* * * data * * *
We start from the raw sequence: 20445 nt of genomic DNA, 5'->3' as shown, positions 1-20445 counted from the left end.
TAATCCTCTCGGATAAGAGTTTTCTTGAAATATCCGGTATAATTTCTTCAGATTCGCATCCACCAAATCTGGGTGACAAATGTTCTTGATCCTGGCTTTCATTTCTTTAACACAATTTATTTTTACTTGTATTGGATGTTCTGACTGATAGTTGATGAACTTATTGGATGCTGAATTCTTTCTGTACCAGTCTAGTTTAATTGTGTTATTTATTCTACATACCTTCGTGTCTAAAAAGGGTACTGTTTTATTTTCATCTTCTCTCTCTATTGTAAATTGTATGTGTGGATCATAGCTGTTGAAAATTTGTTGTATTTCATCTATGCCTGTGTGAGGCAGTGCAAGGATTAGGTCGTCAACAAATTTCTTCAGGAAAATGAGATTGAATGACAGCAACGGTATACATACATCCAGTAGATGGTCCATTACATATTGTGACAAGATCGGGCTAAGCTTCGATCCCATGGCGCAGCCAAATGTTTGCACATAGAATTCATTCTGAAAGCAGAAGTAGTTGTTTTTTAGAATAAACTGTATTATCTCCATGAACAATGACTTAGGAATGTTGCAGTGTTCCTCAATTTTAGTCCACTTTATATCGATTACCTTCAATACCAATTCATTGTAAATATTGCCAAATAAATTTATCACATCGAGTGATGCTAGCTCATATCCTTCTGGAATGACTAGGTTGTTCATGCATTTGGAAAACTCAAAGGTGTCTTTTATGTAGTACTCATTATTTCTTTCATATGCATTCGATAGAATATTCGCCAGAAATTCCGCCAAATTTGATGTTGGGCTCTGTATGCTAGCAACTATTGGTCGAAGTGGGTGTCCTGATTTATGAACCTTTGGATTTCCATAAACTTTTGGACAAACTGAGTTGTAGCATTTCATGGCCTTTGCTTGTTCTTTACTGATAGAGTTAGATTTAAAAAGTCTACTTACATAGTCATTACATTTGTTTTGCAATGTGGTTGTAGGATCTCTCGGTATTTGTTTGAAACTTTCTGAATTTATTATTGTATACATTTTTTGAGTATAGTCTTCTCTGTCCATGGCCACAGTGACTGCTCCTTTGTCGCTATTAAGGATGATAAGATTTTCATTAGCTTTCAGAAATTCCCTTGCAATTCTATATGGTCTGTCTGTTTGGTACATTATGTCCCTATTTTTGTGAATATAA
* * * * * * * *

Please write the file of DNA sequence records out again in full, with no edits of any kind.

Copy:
We start from the raw sequence: 20445 nt of genomic DNA, 5'->3' as shown, positions 1-20445 counted from the left end.
TAATCCTCTCGGATAAGAGTTTTCTTGAAATATCCGGTATAATTTCTTCAGATTCGCATCCACCAAATCTGGGTGACAAATGTTCTTGATCCTGGCTTTCATTTCTTTAACACAATTTATTTTTACTTGTATTGGATGTTCTGACTGATAGTTGATGAACTTATTGGATGCTGAATTCTTTCTGTACCAGTCTAGTTTAATTGTGTTATTTATTCTACATACCTTCGTGTCTAAAAAGGGTACTGTTTTATTTTCATCTTCTCTCTCTATTGTAAATTGTATGTGTGGATCATAGCTGTTGAAAATTTGTTGTATTTCATCTATGCCTGTGTGAGGCAGTGCAAGGATTAGGTCGTCAACAAATTTCTTCAGGAAAATGAGATTGAATGACAGCAACGGTATACATACATCCAGTAGATGGTCCATTACATATTGTGACAAGATCGGGCTAAGCTTCGATCCCATGGCGCAGCCAAATGTTTGCACATAGAATTCATTCTGAAAGCAGAAGTAGTTGTTTTTTAGAATAAACTGTATTATCTCCATGAACAATGACTTAGGAATGTTGCAGTGTTCCTCAATTTTAGTCCACTTTATATCGATTACCTTCAATACCAATTCATTGTAAATATTGCCAAATAAATTTATCACATCGAGTGATGCTAGCTCATATCCTTCTGGAATGACTAGGTTGTTCATGCATTTGGAAAACTCAAAGGTGTCTTTTATGTAGTACTCATTATTTCTTTCATATGCATTCGATAGAATATTCGCCAGAAATTCCGCCAAATTTGATGTTGGGCTCTGTATGCTAGCAACTATTGGTCGAAGTGGGTGTCCTGATTTATGAACCTTTGGATTTCCATAAACTTTTGGACAAACTGAGTTGTAGCATTTCATGGCCTTTGCTTGTTCTTTACTGATAGAGTTAGATTTAAAAAGTCTACTTACATAGTCATTACATTTGTTTTGCAATGTGGTTGTAGGATCTCTCGGTATTTGTTTGAAACTTTCTGAATTTATTATTGTATACATTTTTTGAGTATAGTCTTCTCTGTCCATGGCCACAGTGACTGCTCCTTTGTCGCTATTAAGGATGATAAGATTTTCATTAGCTTTCAGAAATTCCCTTGCAATTCTATATGGTCTGTCTGTTTGGTACATTATGTCCCTATTTTTGTGAATATAA